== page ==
Gunnar Thornton was a nuclear physicist and engineer that served in the Special Engineer Detachment (SED) at Los Alamos and on Project Alberta in Tinian.
Thornton was recruited into the Manhattan Project straight out of Harvard. At Los Alamos, Thornton worked on the Special Engineer Detachment as an assistant to Commander Francis Birch, testing the performance of plutonium for future use in the “Fat Man.”
In Los Alamos, Thornton met Val Fitch and taught him how to ski. In his interview, Fitch mentioned the social advantage that skiing gave him: “Many of the famous physicists were also skiers, like [Enrico] Fermi, [George] Kistiakowsky, you name them, they were probably on the ski slopes with us. I probably had more interaction with these famous people on the ski slopes than I did in the laboratory.”
In May 1945, Thornton arrived in Tinian as a member of Project Alberta, to prepare for the attack on Japan. Thornton appears in the footage from Peter Jennings’s 1995 film, Hiroshima: Why the Bomb was Dropped, pushing the bomb onto the Enola Gay.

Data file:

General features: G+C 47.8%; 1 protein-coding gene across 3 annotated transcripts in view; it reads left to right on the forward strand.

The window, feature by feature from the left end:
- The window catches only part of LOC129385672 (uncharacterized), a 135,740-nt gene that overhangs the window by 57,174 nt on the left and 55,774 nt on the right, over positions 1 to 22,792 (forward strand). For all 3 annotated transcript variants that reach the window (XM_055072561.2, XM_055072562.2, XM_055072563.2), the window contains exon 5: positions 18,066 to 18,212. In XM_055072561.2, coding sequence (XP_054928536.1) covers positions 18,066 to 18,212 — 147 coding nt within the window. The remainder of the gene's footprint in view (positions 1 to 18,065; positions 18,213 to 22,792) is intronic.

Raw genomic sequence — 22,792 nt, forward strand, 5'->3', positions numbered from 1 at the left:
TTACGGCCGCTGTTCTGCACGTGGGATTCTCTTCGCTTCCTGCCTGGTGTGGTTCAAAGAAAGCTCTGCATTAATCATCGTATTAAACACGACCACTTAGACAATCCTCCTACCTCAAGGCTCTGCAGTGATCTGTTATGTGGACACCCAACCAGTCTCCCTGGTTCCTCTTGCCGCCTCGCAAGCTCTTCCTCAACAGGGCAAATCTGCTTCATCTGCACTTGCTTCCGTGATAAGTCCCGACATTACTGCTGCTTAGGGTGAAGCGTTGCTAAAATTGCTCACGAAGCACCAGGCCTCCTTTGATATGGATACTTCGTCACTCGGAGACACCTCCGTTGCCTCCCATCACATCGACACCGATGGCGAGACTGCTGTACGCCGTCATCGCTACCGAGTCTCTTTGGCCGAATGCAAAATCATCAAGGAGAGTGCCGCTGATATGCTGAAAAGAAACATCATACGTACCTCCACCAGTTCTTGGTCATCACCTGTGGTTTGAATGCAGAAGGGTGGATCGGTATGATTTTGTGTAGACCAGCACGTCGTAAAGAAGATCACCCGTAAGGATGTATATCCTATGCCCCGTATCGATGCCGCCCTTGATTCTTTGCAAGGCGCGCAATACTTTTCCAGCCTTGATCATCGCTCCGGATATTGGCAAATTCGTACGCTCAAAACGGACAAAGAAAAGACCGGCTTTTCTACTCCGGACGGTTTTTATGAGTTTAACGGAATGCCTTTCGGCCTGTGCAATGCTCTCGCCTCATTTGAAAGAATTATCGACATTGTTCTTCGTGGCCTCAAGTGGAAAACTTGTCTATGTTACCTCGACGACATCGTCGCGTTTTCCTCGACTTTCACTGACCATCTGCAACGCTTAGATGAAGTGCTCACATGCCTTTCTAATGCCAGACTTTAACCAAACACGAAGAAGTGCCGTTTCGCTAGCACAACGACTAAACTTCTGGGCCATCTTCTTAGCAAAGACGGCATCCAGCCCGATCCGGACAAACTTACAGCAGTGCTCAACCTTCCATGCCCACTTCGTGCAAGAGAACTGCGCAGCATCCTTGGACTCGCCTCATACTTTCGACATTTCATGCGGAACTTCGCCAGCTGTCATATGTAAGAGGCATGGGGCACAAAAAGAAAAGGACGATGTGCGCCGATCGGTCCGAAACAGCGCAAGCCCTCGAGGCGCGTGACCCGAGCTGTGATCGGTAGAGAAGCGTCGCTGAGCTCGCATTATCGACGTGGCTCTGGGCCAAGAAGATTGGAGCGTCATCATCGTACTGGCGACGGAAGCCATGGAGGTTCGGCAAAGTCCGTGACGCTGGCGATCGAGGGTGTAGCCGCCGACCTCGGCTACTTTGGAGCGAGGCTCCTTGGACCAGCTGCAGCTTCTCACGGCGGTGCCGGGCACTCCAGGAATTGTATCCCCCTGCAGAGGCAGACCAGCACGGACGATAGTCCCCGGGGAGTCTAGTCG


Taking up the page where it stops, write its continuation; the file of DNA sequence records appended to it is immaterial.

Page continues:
At the end of the war, Thornton returned to Los Alamos to develop the Hydrogen bomb. He was placed in charge of one of the overhead planes during the tests at Bikini Atoll in the Pacific.
Thornton left Los Alamos to pursue a master’s degree in engineering at Tufts. He was hired by the Fairchild Engine and Airplane Corporation to work on the Nuclear Energy for Propulsion Aircraft project (NEPA). Thornton continued to work as a nuclear consultant for the project after it was transferred to the General Electric Company. The project was eventually canceled in 1963 and Thornton relocated to Schenectady, New York under the title of Special Services engineer for GE. He developed GE’s nuclear reactor program that focused on selling reactors to ships, submarines, and aircraft carriers.